Sunday, March 15, 2009


When Jesus got out of the boat, a man with an evil spirit came from the tombs to meet him. This man lived in the tombs, and no one could bind him any more, not even with a chain. . . . When he saw Jesus from a distance, he ran and fell on his knees in front of him. He shouted at the top of his voice, "What do you want with me, Jesus, Son of the Most High God? Swear to God that you won't torture me!" For Jesus had said to him, "Come out of this man, you evil spirit!" . . .

When they came to Jesus, they saw the man who had been possessed by the legion of demons, sitting there, dressed and in his right mind; and they were afraid. . . .

As Jesus was getting into the boat, the man who had been demon-possessed begged to go with him. Jesus did not let him, but said, "Go home to your family and tell them how much the Lord has done for you, and how he has had mercy on you." So the man went away and began to tell in the Decapolis how much Jesus had done for him. And all the people were amazed (Mark 5:2-3, 6-8, 15, 18-20).

I have often considered the last part of this story to be no more than an epilogue—a small glimpse into the aftermath of a mighty miracle. But the last time I read this narrative, I was struck by the significance of this exchange between the healed demoniac and Jesus. The newly-delivered man, full of gratitude and love did not want to be separated so soon from Jesus. He wanted to join the group of disciples who traveled with him. Instead, Jesus sent him on an important mission to his home town. My heart sank with empathy at the thought of his disappointment. Then I realized: this is an example of the fact that heaven’s agenda often messes with earth’s. And my heart was awed by the honor of being chosen for heaven’s. The healed demoniac was not being held off at arm’s length by Jesus. He was being invited into the fellowship of doing the will of the Father.

Wednesday, March 4, 2009

The luck of the Irish

Where did this expression come from, anyway? As I review my limited knowledge of the history of the Irish people, I don’t see a lot of luck—not good luck, that is.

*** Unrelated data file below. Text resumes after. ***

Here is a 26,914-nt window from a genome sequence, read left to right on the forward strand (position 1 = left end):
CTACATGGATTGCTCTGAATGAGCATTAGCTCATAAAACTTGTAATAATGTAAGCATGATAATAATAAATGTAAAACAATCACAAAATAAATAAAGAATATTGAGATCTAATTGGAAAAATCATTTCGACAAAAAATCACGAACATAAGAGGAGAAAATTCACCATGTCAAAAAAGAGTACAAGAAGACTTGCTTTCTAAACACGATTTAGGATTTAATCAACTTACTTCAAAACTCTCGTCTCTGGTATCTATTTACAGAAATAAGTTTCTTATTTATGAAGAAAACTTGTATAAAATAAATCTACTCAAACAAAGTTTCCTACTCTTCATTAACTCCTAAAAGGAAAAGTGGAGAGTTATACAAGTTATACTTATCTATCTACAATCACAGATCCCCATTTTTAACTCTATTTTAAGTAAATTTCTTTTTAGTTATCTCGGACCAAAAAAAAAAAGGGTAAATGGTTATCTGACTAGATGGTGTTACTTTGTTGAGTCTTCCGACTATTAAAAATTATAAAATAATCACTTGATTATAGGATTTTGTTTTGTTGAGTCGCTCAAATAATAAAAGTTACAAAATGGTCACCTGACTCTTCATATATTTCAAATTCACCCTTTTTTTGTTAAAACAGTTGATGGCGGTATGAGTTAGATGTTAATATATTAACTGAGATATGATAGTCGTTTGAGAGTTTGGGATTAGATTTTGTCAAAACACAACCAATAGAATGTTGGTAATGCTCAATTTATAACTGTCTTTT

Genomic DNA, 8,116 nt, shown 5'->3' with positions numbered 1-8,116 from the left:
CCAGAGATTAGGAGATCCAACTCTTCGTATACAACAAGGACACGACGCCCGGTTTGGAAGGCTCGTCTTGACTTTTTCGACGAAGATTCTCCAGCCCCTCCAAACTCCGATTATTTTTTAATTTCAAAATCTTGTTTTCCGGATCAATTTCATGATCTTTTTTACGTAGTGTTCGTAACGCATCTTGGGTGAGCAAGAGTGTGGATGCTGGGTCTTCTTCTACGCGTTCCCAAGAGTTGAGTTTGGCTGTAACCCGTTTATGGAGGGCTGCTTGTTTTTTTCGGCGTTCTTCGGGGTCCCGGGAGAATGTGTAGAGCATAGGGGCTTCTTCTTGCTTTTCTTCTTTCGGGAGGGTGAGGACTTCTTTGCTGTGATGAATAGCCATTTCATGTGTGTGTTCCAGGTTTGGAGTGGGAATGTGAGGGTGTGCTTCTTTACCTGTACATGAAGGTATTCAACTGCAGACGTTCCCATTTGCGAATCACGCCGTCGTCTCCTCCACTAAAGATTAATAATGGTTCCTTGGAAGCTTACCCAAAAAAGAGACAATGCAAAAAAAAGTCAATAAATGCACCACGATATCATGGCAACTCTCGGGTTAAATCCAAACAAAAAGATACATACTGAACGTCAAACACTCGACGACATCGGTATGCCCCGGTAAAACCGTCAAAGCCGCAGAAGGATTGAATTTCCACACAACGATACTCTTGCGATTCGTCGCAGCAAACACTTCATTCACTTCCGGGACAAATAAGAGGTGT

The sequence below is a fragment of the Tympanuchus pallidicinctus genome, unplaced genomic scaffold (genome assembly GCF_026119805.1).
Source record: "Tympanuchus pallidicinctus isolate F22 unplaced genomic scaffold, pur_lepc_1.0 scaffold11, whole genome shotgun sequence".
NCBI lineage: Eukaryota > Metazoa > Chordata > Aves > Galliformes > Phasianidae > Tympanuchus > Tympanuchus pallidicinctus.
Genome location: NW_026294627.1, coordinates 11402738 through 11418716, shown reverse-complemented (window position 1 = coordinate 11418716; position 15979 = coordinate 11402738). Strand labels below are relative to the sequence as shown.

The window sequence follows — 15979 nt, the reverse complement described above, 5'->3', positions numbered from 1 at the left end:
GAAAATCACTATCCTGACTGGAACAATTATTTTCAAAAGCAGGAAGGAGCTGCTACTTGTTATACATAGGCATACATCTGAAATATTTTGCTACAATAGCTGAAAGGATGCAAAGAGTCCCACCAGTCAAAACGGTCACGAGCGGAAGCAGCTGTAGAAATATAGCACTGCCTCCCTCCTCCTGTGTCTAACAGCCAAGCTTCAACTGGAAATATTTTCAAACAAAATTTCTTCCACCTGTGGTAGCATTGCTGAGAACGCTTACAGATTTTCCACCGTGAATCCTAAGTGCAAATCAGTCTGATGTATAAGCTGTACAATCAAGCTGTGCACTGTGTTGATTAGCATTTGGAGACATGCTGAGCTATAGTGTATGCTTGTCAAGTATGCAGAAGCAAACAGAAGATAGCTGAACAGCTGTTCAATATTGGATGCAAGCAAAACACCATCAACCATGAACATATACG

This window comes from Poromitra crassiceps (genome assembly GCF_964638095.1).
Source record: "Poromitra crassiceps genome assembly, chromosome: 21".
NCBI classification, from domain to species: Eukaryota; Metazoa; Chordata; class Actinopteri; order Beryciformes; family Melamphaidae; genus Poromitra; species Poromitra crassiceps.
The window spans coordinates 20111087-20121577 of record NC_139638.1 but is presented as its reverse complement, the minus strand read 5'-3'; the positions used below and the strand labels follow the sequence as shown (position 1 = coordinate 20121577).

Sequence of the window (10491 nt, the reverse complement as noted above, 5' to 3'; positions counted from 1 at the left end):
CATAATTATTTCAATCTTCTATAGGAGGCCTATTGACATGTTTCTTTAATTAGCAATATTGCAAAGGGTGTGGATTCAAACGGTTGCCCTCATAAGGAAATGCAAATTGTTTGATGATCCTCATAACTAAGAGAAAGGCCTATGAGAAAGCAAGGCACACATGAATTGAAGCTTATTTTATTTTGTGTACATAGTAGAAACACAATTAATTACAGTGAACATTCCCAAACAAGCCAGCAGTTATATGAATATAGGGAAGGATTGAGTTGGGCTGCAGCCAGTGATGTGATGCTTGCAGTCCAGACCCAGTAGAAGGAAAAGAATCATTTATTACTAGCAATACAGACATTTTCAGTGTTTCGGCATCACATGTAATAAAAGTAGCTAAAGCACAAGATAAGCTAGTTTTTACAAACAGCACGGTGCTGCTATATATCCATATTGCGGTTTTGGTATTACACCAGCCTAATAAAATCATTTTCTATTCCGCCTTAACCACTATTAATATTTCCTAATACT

Take the Potato Famine of the mid-1800’s in which 20% to 25% of the population of Ireland either starved or emigrated. Oh . . . but that was back in the old country. Perhaps those who immigrated to America met with better fortune? No, not at all. They were rejected, exploited, and ridiculed. They lived in extreme poverty, endured back-breaking labor, and accepted employment that was only considered suitable for servants and slaves. Some luck!

But they persisted in pursuing a better life. They banded together to protect themselves and teach their tormentors a lesson. They worked hard at becoming Americans. And they succeeded! Next to Washington and Lincoln in the hearts of our people stands the memory of our first Irish American president, John F. Kennedy. Was that the “luck of the Irish”? I think not. It was determination, spunk, and hard work that won the Irish a place in this country.

And not just a place, but an honored place. The St. Patrick’s Day parades that they held to declare—to themselves, if no one else—that they were proud to be Irish, caught on. It illustrates the concept “Respect yourself and others will respect you.”

Are the Irish lucky? I’d call them plucky. On the 17th of this month, how about celebrating the PLUCK OF THE IRISH?

Plucky: having or displaying courage and
spirited resourcefulness in trying circumstances.